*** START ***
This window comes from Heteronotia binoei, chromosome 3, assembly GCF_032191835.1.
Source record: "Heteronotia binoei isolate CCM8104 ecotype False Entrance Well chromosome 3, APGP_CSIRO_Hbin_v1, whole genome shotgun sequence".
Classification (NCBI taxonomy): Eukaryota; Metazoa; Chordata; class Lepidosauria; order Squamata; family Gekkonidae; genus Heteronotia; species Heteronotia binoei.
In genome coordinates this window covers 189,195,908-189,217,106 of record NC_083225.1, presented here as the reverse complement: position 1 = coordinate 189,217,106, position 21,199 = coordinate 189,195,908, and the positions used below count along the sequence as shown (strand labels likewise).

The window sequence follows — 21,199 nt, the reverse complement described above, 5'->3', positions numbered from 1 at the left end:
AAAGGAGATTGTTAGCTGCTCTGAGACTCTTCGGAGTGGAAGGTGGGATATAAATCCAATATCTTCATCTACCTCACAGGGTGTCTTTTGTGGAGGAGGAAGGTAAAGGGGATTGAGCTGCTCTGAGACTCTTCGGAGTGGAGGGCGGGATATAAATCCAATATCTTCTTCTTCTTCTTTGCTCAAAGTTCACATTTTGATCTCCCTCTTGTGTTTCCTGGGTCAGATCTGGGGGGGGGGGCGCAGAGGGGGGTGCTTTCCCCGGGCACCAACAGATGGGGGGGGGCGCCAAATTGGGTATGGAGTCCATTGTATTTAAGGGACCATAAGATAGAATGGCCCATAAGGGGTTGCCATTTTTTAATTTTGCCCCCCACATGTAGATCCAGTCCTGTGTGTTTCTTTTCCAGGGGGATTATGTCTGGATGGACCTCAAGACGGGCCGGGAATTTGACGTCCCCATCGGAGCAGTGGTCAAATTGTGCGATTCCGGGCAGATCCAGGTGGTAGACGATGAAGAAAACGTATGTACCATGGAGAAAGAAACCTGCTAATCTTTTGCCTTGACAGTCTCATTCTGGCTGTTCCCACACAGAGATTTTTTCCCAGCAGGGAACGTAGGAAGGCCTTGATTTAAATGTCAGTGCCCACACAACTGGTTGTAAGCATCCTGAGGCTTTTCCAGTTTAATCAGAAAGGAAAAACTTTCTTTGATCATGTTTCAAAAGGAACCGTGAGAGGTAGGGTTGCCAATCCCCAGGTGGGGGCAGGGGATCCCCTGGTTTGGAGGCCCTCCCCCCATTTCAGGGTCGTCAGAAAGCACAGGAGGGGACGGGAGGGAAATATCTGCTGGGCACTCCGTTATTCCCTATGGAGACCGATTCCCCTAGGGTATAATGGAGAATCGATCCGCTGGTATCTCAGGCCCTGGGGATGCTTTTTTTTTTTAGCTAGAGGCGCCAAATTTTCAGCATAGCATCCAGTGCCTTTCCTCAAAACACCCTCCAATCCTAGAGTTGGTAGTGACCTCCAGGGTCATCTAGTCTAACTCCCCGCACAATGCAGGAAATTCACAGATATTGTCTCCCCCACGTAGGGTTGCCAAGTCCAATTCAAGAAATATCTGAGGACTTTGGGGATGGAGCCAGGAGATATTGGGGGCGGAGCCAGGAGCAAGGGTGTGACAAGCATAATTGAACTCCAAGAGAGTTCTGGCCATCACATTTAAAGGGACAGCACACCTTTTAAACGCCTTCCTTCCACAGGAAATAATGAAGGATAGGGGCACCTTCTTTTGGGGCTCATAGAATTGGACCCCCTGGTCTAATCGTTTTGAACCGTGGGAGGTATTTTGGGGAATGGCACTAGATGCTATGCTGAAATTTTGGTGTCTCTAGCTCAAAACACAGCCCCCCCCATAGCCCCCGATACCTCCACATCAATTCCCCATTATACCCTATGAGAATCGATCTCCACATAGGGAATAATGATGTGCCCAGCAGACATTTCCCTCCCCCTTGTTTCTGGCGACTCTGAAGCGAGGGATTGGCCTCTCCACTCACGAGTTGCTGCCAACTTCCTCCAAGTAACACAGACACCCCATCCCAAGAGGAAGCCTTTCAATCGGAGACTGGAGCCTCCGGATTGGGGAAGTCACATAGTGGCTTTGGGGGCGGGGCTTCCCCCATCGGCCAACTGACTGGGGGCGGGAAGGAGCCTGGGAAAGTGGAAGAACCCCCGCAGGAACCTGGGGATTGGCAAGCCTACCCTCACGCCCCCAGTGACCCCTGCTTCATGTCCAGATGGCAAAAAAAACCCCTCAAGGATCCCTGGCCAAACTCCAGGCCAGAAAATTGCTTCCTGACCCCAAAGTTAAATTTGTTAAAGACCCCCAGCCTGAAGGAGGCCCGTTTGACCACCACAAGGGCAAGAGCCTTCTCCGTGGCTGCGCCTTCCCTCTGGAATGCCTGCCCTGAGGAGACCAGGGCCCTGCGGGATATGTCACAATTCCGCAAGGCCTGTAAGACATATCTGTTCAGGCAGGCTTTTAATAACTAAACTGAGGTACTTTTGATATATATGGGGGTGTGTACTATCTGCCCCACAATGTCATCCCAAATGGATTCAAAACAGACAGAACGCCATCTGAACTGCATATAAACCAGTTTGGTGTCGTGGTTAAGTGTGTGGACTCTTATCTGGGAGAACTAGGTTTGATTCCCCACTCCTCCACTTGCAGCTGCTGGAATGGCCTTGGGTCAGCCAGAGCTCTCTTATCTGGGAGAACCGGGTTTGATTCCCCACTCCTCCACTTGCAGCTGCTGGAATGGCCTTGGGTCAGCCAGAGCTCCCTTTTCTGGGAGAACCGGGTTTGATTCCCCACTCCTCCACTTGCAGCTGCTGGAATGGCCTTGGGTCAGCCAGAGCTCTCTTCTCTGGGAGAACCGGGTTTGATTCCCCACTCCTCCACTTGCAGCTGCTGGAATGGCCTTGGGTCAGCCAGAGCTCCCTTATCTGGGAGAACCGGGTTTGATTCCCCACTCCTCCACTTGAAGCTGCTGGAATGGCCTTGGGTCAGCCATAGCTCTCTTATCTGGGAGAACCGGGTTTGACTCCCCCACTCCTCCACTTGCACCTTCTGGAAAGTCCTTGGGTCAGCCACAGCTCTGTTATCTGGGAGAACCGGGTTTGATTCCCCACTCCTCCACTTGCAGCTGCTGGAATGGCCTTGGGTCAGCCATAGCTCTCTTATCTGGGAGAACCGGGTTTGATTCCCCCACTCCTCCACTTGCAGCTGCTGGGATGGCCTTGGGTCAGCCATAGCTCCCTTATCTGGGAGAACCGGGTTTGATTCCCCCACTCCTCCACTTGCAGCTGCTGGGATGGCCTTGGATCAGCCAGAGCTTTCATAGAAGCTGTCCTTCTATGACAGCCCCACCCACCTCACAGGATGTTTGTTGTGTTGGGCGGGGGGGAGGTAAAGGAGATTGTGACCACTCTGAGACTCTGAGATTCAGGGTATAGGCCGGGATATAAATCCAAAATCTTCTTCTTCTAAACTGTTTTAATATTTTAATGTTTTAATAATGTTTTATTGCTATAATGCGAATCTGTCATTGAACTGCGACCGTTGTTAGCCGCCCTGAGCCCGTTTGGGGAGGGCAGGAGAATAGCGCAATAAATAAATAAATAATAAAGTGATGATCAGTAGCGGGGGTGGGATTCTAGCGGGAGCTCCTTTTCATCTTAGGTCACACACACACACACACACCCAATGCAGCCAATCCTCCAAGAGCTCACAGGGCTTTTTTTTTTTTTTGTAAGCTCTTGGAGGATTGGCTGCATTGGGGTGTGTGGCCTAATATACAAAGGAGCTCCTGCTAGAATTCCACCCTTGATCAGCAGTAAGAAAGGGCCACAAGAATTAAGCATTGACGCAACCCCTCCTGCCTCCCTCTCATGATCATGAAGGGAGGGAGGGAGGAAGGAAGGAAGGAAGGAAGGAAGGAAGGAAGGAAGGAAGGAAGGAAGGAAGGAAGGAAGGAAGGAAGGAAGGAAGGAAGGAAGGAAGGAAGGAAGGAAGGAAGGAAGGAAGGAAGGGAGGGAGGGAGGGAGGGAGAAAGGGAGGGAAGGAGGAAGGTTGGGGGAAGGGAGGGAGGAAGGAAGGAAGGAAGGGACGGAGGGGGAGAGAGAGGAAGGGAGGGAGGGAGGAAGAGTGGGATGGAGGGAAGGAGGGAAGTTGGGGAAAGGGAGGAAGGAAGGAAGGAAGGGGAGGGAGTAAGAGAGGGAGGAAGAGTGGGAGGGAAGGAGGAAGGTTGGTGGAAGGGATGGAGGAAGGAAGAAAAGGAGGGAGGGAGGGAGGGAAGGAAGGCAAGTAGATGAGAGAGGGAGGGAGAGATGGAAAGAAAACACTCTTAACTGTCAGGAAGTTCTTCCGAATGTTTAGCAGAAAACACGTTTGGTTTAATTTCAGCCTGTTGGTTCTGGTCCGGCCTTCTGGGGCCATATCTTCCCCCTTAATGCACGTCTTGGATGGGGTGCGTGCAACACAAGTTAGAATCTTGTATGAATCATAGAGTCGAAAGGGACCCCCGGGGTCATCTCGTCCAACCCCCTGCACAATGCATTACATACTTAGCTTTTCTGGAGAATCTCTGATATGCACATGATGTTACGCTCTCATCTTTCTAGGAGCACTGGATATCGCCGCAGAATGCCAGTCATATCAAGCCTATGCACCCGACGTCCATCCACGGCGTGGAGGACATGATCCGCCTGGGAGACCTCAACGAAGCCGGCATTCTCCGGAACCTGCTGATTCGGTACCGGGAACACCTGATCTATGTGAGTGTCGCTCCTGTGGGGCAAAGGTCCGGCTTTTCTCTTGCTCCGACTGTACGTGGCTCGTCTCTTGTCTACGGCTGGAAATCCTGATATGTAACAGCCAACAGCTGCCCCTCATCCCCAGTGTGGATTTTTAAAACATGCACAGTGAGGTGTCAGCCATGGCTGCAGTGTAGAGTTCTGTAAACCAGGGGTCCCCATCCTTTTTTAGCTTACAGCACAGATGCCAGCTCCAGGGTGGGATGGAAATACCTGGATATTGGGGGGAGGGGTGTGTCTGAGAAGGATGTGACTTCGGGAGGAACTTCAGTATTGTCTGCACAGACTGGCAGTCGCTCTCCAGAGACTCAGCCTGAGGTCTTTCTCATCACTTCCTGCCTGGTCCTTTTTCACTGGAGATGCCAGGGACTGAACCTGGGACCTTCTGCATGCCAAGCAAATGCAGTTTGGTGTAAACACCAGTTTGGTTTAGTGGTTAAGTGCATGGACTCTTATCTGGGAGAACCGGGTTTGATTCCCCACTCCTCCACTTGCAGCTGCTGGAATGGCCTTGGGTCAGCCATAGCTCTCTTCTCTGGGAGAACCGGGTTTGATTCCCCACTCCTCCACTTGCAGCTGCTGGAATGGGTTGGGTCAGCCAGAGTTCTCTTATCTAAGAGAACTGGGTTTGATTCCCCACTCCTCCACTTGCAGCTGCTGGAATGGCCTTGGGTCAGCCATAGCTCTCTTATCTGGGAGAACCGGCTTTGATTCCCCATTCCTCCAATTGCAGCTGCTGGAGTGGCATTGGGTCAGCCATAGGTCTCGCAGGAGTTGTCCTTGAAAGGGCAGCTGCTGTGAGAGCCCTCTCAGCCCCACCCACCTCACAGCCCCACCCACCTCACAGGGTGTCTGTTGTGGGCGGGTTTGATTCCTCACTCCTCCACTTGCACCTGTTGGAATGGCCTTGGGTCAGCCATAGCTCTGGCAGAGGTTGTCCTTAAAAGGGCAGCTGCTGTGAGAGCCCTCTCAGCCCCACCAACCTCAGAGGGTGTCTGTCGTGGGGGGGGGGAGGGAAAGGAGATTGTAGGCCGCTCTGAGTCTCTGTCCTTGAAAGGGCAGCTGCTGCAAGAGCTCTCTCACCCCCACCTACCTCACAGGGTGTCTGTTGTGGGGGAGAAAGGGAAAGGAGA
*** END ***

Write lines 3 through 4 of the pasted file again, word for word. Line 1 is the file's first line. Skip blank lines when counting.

Classification (NCBI taxonomy): Eukaryota; Metazoa; Chordata; class Lepidosauria; order Squamata; family Gekkonidae; genus Heteronotia; species Heteronotia binoei.
In genome coordinates this window covers 189,195,908-189,217,106 of record NC_083225.1, presented here as the reverse complement: position 1 = coordinate 189,217,106, position 21,199 = coordinate 189,195,908, and the positions used below count along the sequence as shown (strand labels likewise).